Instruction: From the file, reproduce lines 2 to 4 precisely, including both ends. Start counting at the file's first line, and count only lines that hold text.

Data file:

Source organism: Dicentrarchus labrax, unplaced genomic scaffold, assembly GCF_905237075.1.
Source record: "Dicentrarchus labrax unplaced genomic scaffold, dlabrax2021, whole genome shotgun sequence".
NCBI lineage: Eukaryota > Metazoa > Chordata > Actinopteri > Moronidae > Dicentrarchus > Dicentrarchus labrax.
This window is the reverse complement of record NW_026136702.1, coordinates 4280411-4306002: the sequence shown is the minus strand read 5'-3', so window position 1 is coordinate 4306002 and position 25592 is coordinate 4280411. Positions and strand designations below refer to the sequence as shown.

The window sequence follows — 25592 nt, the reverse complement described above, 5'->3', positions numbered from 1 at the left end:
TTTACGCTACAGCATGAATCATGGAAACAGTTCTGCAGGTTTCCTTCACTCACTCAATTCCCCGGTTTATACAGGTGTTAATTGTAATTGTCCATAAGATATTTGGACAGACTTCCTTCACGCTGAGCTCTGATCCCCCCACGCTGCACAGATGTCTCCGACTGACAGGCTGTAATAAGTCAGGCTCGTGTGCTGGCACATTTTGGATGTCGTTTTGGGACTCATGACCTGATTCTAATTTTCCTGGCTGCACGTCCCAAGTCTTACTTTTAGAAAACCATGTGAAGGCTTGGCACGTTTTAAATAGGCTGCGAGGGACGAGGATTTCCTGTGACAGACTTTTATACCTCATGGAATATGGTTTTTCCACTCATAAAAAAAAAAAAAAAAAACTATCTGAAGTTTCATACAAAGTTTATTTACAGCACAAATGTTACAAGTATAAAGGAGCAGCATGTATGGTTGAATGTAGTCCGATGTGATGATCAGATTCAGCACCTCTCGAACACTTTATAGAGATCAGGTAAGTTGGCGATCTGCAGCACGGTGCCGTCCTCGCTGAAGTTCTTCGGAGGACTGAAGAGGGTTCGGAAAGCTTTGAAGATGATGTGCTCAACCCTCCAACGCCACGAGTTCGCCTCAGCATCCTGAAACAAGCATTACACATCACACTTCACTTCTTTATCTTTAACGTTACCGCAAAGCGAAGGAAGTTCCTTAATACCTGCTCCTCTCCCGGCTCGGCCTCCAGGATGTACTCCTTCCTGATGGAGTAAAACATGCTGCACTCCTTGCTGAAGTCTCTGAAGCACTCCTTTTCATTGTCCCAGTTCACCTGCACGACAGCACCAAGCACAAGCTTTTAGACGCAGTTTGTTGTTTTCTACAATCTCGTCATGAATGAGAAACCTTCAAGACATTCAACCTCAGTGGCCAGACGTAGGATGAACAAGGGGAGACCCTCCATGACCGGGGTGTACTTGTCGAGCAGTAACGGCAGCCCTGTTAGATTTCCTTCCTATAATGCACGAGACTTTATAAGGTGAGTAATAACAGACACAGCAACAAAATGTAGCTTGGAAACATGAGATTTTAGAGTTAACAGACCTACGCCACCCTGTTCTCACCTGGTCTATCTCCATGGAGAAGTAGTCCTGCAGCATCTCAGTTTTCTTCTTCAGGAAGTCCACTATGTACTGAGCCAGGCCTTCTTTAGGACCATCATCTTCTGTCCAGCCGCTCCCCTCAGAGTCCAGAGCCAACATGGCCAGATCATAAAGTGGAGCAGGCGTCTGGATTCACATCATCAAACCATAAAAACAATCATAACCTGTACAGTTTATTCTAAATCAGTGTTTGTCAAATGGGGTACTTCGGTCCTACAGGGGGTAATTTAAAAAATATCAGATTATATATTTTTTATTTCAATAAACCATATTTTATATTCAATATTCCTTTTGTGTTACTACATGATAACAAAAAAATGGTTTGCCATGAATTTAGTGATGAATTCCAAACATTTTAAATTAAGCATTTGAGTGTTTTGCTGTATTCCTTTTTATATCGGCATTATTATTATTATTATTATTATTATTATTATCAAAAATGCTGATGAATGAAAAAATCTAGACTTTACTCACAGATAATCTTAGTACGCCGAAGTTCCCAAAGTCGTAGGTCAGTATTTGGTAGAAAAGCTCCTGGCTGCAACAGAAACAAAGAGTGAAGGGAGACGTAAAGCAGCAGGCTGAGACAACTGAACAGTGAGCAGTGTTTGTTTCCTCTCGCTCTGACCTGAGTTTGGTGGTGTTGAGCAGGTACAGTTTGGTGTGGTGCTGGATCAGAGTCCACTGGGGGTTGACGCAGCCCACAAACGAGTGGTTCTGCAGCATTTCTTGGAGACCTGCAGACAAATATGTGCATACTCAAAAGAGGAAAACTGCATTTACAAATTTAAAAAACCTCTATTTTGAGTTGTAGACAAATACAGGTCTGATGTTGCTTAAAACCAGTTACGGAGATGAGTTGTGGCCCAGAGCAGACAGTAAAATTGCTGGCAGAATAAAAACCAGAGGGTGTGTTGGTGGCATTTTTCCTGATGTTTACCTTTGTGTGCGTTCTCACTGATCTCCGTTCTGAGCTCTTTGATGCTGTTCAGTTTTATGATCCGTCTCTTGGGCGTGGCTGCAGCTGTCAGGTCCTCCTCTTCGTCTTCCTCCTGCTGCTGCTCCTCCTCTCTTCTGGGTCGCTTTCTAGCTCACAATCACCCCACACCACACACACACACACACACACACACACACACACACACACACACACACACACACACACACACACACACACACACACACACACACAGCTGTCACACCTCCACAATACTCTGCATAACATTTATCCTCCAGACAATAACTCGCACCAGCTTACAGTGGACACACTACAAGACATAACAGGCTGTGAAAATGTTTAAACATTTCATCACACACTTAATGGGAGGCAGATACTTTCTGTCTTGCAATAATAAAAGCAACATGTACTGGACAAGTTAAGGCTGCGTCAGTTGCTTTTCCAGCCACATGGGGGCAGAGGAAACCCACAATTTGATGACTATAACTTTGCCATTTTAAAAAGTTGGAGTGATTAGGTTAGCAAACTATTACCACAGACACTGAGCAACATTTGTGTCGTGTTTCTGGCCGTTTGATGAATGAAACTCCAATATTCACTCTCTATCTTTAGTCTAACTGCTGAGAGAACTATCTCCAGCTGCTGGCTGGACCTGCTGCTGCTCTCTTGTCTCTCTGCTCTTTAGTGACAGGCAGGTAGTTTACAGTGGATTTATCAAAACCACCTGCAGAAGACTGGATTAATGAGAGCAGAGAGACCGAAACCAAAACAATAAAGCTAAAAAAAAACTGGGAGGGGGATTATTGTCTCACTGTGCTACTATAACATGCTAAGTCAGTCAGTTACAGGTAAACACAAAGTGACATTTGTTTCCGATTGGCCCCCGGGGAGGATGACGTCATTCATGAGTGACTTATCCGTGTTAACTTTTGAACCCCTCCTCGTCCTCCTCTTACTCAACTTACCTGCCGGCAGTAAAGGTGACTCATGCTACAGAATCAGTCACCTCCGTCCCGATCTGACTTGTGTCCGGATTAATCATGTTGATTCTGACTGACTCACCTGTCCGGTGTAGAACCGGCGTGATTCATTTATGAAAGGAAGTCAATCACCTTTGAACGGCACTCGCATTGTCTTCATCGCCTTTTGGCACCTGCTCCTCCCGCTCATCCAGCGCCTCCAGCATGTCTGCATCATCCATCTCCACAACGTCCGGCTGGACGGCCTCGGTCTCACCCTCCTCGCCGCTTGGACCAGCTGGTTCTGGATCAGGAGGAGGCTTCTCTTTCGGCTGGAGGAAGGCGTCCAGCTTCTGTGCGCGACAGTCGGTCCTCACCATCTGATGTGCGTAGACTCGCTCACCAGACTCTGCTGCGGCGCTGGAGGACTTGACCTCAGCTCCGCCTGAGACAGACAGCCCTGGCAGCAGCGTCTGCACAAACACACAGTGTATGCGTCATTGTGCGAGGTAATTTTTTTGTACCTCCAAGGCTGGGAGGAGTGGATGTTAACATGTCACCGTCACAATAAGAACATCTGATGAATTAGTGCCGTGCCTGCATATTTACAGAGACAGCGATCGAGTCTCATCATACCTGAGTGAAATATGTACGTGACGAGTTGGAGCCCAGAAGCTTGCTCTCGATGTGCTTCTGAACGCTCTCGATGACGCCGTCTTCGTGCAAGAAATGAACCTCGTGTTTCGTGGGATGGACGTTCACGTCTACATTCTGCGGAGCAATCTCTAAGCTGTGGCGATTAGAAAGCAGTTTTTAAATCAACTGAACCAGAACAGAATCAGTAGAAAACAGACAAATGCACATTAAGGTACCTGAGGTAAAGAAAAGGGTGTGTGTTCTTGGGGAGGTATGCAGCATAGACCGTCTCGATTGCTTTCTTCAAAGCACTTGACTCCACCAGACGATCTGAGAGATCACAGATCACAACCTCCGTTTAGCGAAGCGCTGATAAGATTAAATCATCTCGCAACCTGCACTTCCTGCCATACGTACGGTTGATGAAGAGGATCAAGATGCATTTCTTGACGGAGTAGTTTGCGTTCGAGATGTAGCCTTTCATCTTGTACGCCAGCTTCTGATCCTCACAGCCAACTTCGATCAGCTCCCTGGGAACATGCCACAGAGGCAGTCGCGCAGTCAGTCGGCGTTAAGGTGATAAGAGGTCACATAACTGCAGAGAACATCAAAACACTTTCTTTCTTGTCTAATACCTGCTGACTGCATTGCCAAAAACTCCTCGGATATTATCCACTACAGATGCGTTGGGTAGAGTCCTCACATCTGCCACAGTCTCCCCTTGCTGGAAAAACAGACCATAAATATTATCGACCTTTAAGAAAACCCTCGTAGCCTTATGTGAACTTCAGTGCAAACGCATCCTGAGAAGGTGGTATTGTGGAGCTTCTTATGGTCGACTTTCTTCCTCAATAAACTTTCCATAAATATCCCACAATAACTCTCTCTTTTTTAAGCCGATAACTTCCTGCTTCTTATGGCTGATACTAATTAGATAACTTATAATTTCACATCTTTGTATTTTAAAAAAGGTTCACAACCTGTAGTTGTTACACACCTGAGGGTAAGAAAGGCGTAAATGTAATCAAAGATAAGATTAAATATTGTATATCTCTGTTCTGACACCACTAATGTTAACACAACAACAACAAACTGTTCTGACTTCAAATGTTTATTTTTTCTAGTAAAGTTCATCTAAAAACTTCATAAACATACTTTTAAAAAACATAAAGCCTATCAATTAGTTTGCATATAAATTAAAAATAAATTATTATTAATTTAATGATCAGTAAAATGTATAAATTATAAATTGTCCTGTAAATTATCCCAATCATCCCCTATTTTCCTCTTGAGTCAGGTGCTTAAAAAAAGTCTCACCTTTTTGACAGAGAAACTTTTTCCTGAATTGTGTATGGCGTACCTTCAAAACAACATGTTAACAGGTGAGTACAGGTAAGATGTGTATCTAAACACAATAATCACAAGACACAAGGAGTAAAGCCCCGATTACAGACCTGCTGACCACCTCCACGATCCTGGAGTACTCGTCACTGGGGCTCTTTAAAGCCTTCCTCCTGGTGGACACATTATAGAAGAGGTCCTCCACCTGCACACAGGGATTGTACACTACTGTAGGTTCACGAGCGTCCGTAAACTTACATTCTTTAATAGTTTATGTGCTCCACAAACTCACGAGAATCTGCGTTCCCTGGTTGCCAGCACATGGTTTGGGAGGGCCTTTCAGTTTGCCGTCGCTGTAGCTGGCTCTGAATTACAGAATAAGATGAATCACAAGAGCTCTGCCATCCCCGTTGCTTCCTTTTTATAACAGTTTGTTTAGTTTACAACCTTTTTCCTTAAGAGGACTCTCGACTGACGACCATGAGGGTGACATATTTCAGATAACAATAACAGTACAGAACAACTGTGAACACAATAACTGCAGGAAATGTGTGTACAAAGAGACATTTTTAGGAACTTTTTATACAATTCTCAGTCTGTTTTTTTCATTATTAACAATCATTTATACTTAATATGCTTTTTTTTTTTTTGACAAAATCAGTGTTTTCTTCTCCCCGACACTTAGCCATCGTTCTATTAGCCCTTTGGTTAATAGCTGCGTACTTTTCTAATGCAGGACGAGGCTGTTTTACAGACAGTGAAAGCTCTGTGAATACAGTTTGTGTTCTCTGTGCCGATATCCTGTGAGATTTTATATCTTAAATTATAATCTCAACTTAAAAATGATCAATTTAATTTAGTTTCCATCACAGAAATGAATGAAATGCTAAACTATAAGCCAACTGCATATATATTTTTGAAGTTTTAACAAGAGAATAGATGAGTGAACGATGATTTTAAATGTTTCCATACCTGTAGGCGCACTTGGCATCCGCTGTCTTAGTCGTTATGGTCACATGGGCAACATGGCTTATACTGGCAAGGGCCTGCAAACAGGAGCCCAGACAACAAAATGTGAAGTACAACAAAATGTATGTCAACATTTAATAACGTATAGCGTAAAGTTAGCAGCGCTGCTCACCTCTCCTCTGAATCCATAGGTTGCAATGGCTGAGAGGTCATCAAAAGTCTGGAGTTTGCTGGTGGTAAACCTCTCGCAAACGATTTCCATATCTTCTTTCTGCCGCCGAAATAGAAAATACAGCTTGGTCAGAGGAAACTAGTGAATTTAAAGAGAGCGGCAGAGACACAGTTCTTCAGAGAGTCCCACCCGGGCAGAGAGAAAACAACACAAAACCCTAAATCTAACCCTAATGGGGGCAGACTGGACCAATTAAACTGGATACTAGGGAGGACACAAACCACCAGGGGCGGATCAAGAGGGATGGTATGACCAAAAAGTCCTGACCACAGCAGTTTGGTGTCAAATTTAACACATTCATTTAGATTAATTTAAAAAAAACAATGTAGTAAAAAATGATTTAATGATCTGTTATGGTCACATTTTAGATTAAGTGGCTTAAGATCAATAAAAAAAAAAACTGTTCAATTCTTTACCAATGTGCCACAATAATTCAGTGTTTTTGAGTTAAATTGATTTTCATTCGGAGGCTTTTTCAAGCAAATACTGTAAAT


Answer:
Source record: "Dicentrarchus labrax unplaced genomic scaffold, dlabrax2021, whole genome shotgun sequence".
NCBI lineage: Eukaryota > Metazoa > Chordata > Actinopteri > Moronidae > Dicentrarchus > Dicentrarchus labrax.
This window is the reverse complement of record NW_026136702.1, coordinates 4280411-4306002: the sequence shown is the minus strand read 5'-3', so window position 1 is coordinate 4306002 and position 25592 is coordinate 4280411. Positions and strand designations below refer to the sequence as shown.